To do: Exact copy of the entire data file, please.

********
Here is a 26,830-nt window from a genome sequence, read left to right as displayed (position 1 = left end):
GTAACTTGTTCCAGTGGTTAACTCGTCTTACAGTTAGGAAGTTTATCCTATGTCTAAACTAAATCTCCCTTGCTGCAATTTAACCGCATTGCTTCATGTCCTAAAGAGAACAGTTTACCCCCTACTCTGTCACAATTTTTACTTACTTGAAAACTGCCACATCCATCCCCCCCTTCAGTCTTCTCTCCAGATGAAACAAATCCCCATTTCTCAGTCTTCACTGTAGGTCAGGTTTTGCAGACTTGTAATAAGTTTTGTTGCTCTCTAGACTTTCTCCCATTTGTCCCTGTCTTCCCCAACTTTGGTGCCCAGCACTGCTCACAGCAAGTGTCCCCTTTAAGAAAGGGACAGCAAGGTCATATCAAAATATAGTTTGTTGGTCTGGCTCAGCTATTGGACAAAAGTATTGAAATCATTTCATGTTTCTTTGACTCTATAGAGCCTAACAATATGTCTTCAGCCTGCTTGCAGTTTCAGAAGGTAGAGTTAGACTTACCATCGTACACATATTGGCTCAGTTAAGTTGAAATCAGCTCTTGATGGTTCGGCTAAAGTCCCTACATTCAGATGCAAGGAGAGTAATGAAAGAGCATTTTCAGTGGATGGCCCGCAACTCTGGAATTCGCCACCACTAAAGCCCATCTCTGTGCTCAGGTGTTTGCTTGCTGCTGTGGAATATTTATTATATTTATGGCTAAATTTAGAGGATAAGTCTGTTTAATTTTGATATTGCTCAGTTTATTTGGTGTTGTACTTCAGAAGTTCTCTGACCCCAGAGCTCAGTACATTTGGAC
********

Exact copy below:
Here is a 26,830-nt window from a genome sequence, read left to right as displayed (position 1 = left end):
GTAACTTGTTCCAGTGGTTAACTCGTCTTACAGTTAGGAAGTTTATCCTATGTCTAAACTAAATCTCCCTTGCTGCAATTTAACCGCATTGCTTCATGTCCTAAAGAGAACAGTTTACCCCCTACTCTGTCACAATTTTTACTTACTTGAAAACTGCCACATCCATCCCCCCCTTCAGTCTTCTCTCCAGATGAAACAAATCCCCATTTCTCAGTCTTCACTGTAGGTCAGGTTTTGCAGACTTGTAATAAGTTTTGTTGCTCTCTAGACTTTCTCCCATTTGTCCCTGTCTTCCCCAACTTTGGTGCCCAGCACTGCTCACAGCAAGTGTCCCCTTTAAGAAAGGGACAGCAAGGTCATATCAAAATATAGTTTGTTGGTCTGGCTCAGCTATTGGACAAAAGTATTGAAATCATTTCATGTTTCTTTGACTCTATAGAGCCTAACAATATGTCTTCAGCCTGCTTGCAGTTTCAGAAGGTAGAGTTAGACTTACCATCGTACACATATTGGCTCAGTTAAGTTGAAATCAGCTCTTGATGGTTCGGCTAAAGTCCCTACATTCAGATGCAAGGAGAGTAATGAAAGAGCATTTTCAGTGGATGGCCCGCAACTCTGGAATTCGCCACCACTAAAGCCCATCTCTGTGCTCAGGTGTTTGCTTGCTGCTGTGGAATATTTATTATATTTATGGCTAAATTTAGAGGATAAGTCTGTTTAATTTTGATATTGCTCAGTTTATTTGGTGTTGTACTTCAGAAGTTCTCTGACCCCAGAGCTCAGTACATTTGGAC